Broad Buys a Warhol Liz Taylor; Announces Anniversary Shows

Andy Warhol, Liz [Early Colored Liz], 1963
The Broad is celebrating the fifth anniversary of its Grand Avenue museum with exhibitions and acquisitions. Among the latter is a 1963 Andy Warhol portrait of Elizabeth Taylor, Liz [Early Colored Liz]. It was auctioned at Christie's last year, as part of the Robert B. and Beatrice Mayer collection, for $19.3 million.

Liz is one of a group of 13 silkscreen paintings derived from a publicity photo and executed in different colors. Others are at San Francisco MOMA and the Chicago Art Institute.
Richard Prince, Untitled (The Velvets), 2007
Purchased in the same Christie's sale, though from the S.I. Newhouse collection, is Richard Prince's Untitled (The Velvets). A sort of homage to Warhol, it depicts four members of The Velvet Underground, based on a publicity photo from an L.A. appearance. The Velvets sold for $1.12 million.

The Broad has also announced a series of single-artist surveys drawn from the collection. Already up is Christopher Wool; to come are installations devoted to Jean-Michel Basquiat, Kara Walker, Roy Lichtenstein, Taskashi Murakami, and Warhol. Though all have been well-represented in previous Broad installations, the rotations promise many works never shown at the Broad before. The Wool display has 16 works, of which 13 are on view for the first time.

"Desire, Knowledge, and Hope (with Smog)" (Apr. 4–Aug. 16, 2020) will add L.A. artists John Baldessari, Mike Kelley, Barbara Kruger, and Ed Ruscha. Kelley's 2005 installation Gym Interior will make its Broad debut.

A so-far untitled exhibition of new acquisitions is planned for Sep. 26, 2020–Feb. 14, 2021.
John Baldessari, The Spectator Is Compelled…, 1967-68


Anonymous said…
The Warhol picture is a masterpiece, but I kinda wish The Broad would venture out and purchase art from more underrepresented artists rather than same blue chip ones. However, it's a great painting. Many cities don't even own one piece by him. Angelenos have several options to view his work: The Broad, MOCA, LACMA and Huntington.
Anonymous said…
Taylor owned a version of this painting. There is a photograph of the painting in Cathy Opie's book on Taylor.

I wonder if the Broad owns a copy of the Opie photograph. Would be cool to see the two works side-by-side.
Anonymous said…
I was relived to see the Broad finally announce its special exhibitions for 2020. I had been worried that Marciano-type problems were brewing below the surface.

As for MOCA across the street? I'm happy that, as with the Broad, they now offer free daily admission.

When it comes to another part of LA's cultural scene?

FU, Michael Govan. A big "FU."

> Already the Ahmanson Foundation....has without fanfare ceased its
> association with the museum. For over 50 years, it supported the
> acquisitions of the Department of European Painting and Sculpture
> with annual gifts.

> The reason for the Ahmanson Foundation’s quiet withdrawal is
> Govan’s refusal to commit dedicated space to the European collection.
> The Foundation was right to suspend support for a museum that
> effectively dismisses the European collections as a bunch of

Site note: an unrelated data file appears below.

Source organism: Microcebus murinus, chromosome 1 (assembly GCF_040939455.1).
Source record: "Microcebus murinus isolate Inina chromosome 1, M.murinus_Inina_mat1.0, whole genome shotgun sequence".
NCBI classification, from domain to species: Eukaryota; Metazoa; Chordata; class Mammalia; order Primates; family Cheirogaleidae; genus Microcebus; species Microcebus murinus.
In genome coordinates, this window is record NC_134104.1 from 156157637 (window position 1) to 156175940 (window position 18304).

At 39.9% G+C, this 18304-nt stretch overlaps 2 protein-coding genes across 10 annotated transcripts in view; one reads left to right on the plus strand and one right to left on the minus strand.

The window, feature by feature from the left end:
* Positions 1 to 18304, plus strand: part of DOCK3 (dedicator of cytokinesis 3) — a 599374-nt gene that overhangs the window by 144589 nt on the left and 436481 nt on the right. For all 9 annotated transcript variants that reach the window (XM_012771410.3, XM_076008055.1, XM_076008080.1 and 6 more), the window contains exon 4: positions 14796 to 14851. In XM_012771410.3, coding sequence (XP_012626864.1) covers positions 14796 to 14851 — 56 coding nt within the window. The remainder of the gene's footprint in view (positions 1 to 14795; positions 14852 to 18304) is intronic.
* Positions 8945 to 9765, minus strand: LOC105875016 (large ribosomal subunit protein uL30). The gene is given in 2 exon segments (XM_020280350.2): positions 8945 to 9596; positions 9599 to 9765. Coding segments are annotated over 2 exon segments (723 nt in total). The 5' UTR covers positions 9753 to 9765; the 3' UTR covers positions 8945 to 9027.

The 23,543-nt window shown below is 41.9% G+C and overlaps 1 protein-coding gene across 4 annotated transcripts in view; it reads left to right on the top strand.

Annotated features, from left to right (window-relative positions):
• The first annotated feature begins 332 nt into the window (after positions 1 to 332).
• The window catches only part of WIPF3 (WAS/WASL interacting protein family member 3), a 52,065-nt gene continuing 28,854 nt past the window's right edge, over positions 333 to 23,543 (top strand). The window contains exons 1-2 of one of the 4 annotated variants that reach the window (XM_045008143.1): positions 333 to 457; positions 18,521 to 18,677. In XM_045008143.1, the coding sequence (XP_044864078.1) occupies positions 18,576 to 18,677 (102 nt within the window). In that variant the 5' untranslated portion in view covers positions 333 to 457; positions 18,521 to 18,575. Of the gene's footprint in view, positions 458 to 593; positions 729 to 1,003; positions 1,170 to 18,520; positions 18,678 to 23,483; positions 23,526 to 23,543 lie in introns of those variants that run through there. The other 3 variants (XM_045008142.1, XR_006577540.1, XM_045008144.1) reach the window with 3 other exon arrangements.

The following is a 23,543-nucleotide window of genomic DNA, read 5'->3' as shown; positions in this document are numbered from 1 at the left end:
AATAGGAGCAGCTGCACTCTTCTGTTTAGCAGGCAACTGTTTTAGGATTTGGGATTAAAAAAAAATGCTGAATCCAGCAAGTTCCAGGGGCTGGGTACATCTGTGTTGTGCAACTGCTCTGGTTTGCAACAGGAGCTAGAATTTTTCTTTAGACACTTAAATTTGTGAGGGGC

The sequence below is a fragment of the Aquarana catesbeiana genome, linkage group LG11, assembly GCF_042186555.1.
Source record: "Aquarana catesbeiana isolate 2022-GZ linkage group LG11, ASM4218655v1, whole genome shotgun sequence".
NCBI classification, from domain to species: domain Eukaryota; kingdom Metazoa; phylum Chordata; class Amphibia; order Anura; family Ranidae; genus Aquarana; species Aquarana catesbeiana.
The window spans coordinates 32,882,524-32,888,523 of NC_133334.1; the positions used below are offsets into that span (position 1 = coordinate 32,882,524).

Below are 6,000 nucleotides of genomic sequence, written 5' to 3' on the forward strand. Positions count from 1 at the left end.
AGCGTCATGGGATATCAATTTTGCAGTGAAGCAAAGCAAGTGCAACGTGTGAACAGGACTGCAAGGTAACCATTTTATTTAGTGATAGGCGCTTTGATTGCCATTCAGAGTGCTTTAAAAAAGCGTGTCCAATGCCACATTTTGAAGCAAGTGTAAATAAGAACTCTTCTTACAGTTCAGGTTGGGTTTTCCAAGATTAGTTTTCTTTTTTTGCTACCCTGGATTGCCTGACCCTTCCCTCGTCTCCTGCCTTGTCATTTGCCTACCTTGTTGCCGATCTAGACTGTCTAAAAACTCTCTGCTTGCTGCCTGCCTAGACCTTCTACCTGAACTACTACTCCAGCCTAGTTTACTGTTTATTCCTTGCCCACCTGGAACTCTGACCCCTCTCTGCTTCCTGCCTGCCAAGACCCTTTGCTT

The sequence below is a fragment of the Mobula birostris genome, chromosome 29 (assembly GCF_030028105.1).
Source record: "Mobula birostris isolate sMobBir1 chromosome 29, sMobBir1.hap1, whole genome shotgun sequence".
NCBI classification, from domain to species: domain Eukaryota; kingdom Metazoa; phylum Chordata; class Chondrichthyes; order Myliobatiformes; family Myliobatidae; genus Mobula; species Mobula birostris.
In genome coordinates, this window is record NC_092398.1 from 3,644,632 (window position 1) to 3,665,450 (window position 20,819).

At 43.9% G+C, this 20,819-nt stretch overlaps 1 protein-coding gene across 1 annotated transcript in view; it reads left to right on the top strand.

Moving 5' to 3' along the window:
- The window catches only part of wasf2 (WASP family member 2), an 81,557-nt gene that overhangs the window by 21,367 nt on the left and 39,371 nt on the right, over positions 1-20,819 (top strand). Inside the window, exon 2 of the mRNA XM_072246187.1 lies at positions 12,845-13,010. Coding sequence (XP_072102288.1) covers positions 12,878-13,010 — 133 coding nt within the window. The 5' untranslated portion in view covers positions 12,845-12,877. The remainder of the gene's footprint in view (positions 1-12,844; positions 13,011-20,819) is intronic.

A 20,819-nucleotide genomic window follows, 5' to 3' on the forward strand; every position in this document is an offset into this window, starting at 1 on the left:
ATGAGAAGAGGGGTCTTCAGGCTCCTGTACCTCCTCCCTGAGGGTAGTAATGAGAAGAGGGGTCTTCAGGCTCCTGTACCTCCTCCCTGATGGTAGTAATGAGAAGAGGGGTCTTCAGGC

> old brown paintings that no one wants to see anymore.

> J. Patrice Marandel, LACMA’s chief curator of European art and
> one of the most respected curators in the United States, has since
> left the museum. He recently told me, “Govan has destroyed my
> life’s work.”
Anonymous said…
Wow I had no idea the Ahmanson FOundation ceased association with LACMA. They've been one of the biggest supporters of the museum since its inception. What a loss! Why isn't the LA Times looking into this?!!
Anonymous said…
Why is the LA Times not looking into this? ... Because it is not true.

Last year, the Ahmanson Foundation awarded a $20,000 grant to Museum Associates
Anonymous said…
A lot more people had better get to the bottom of what's going on, regardless of whether it's pro-Govan or anti-Govan. But right now, most of the apparent BS is coming from the guy in charge of LACMA, not any outsiders.
Anonymous said…
LACMA's director and trustees are now a cultural version of the Coronavirus in China.

> A commercial exhibition conceived and assembled by a nonprofit
> museum director who is the head of a county department subsidized
> by taxpayers […] creates an ethical swamp of considerable depth.
> Neither LACMA’s board of trustees nor the L.A. County Board of
> Supervisors should stand for it.

> The Zumthor design should be impeached and shelved because LACMA
> has exhibited bad faith developing a project that has resulted
> in cost overruns and dysfunction that the museum hides. The
> project wastes massive amounts of money to shrink, and it wastes
> a large amount of land, also to shrink. Worst of all, this
> building devastates the collections that form the soul of LACMA.
Anonymous said…
What some people will believe?
The author of that piece in the LARB is a hack.
As an architect, he did not garner much attention or business.
As an architectural critic, he recently expressed admiration for the Shed (Hudson Yards). While other critics were keen to see the Shed for the public and architectural sham it is, Mr. Giovanni fell under the spell of the moving canopy. That moving canopy is named after Frank McCourt. Most Angeleno’s will remember Frank as the former owner of the Dodgers, the one who was chased out of town by Major League Baseball. It appears he’s still looking for respectability. Of course, the absurdity of the association between Hudson Yards and Frank McCourt was completely lost on Mr. Giovanni.
Anonymous said…
Michael Govan needs to get the hell out of Los Angeles. For the sake of the community and the quality of a large slice of its cultural life.